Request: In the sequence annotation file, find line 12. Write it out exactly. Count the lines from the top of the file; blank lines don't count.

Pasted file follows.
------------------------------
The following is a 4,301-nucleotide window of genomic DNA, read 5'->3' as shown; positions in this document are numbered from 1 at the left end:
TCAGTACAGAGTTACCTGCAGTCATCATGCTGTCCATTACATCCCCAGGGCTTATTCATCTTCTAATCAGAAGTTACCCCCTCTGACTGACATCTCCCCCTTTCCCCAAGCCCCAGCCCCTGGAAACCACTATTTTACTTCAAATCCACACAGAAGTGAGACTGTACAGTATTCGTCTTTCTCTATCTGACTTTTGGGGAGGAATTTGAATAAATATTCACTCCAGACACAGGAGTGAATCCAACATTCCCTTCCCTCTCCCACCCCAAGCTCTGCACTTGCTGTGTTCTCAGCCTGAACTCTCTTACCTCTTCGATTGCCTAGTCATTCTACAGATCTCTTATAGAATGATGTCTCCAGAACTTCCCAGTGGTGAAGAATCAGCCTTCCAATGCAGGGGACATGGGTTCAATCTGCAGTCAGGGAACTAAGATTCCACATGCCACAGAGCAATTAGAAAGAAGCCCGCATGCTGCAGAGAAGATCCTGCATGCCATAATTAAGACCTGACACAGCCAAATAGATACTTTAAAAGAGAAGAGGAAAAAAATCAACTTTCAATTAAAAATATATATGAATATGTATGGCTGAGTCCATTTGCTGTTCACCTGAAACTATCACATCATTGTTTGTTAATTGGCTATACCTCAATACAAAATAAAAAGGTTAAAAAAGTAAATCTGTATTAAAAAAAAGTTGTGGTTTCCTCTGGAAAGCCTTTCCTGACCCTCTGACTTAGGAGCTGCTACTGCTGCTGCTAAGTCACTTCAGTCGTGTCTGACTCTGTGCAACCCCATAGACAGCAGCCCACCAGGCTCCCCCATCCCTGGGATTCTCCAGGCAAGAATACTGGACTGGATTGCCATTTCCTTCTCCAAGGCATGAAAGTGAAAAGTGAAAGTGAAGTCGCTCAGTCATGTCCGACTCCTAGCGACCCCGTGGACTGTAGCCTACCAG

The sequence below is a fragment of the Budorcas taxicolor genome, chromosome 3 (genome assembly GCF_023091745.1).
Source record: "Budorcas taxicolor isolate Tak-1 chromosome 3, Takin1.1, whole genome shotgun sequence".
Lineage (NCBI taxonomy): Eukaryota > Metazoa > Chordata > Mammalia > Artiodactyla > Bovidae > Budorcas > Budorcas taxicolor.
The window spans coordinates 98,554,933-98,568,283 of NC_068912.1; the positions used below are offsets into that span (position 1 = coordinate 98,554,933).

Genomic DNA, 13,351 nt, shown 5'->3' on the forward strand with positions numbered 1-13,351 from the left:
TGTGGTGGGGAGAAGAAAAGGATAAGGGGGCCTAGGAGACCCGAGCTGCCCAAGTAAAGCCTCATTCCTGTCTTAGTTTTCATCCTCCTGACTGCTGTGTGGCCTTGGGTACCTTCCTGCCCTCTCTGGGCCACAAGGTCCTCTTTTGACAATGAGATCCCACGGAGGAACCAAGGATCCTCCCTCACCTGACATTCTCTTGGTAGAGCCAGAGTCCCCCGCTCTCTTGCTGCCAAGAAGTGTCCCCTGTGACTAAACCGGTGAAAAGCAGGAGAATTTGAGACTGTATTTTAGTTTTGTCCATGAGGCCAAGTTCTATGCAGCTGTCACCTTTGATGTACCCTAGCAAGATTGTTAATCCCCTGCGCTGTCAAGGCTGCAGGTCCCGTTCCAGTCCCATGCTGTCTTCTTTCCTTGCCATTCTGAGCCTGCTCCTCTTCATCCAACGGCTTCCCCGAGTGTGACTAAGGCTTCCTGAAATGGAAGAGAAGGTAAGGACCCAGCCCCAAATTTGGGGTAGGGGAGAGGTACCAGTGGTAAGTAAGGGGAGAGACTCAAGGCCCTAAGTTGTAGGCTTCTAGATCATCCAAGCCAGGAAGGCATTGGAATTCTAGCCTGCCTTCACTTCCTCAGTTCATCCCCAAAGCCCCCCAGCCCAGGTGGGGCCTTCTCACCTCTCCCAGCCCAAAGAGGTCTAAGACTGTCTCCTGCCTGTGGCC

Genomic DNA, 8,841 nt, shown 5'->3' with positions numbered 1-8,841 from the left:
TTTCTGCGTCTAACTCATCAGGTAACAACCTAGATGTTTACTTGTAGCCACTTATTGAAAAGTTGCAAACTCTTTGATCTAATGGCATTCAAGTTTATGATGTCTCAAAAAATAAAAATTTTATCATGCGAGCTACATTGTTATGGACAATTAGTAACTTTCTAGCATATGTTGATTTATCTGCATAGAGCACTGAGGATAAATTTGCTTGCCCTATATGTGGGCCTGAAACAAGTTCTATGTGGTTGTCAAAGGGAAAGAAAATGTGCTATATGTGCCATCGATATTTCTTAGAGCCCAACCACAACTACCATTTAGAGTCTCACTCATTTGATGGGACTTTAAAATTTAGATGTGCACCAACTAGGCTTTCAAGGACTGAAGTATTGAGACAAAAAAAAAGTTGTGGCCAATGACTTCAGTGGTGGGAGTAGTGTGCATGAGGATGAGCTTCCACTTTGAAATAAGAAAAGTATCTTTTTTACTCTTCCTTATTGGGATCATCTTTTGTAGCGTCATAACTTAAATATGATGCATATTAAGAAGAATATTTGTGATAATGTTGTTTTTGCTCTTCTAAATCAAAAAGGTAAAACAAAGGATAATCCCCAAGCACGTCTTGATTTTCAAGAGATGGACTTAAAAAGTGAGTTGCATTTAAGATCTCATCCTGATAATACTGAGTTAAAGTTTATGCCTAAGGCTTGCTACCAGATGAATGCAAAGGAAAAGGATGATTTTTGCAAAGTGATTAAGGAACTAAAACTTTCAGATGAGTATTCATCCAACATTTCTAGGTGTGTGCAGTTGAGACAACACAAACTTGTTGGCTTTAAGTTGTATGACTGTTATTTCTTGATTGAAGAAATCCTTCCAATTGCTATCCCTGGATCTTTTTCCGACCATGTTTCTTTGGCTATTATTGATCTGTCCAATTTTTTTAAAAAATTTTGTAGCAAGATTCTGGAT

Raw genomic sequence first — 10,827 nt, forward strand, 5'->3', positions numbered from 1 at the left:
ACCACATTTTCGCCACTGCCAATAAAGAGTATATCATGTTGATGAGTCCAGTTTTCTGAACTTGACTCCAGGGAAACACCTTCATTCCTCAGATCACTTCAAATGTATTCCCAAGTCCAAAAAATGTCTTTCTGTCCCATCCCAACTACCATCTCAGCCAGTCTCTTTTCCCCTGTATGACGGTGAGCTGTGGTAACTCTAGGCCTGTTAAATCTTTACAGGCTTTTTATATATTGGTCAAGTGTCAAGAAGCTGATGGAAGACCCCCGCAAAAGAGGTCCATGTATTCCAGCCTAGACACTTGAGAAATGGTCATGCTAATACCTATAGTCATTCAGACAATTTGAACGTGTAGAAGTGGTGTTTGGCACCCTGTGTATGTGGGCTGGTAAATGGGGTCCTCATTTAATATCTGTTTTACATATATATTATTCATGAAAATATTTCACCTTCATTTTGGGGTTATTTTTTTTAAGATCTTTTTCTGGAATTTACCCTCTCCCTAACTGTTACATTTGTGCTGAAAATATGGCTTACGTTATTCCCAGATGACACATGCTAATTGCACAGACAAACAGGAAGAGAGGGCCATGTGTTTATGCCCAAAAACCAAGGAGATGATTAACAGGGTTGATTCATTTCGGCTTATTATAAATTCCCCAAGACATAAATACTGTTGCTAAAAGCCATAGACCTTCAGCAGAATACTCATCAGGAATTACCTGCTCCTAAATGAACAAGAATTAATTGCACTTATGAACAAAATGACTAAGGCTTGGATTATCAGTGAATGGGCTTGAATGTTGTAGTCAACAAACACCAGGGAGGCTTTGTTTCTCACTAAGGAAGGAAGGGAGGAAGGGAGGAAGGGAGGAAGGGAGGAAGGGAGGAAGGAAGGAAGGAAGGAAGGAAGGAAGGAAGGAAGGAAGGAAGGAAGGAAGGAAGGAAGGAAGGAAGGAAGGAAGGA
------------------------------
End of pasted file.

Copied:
ACCACATTTTCGCCACTGCCAATAAAGAGTATATCATGTTGATGAGTCCAGTTTTCTGAACTTGACTCCAGGGAAACACCTTCATTCCTCAGATCACTTCAAATGTATTCCCAAGTCCAAAAAATGTCTTTCTGTCCCATCCCAACTACCATCTCAGCCAGTCTCTTTTCCCCTGTATGACGGTGAGCTGTGGTAACTCTAGGCCTGTTAAATCTTTACAGGCTTTTTATATATTGGTCAAGTGTCAAGAAGCTGATGGAAGACCCCCGCAAAAGAGGTCCATGTATTCCAGCCTAGACACTTGAGAAATGGTCATGCTAATACCTATAGTCATTCAGACAATTTGAACGTGTAGAAGTGGTGTTTGGCACCCTGTGTATGTGGGCTGGTAAATGGGGTCCTCATTTAATATCTGTTTTACATATATATTATTCATGAAAATATTTCACCTTCATTTTGGGGTTATTTTTTTTAAGATCTTTTTCTGGAATTTACCCTCTCCCTAACTGTTACATTTGTGCTGAAAATATGGCTTACGTTATTCCCAGATGACACATGCTAATTGCACAGACAAACAGGAAGAGAGGGCCATGTGTTTATGCCCAAAAACCAAGGAGATGATTAACAGGGTTGATTCATTTCGGCTTATTATAAATTCCCCAAGACATAAATACTGTTGCTAAAAGCCATAGACCTTCAGCAGAATACTCATCAGGAATTACCTGCTCCTAAATGAACAAGAATTAATTGCACTTATGAACAAAATGACTAAGGCTTGGATTATCAGTGAATGGGCTTGAATGTTGTAGTCAACAAACACCAGGGAGGCTTTGTTTCTCACTAAGGAAGGAAGGGAGGAAGGGAGGAAGGGAGGAAGGGAGGAAGGGAGGAAGGAAGGAAGGAAGGAAGGAAGGAAGGAAGGAAGGAAGGAAGGAAGGAAGGAAGGAAGGAAGGAAGGAAGGAAGGA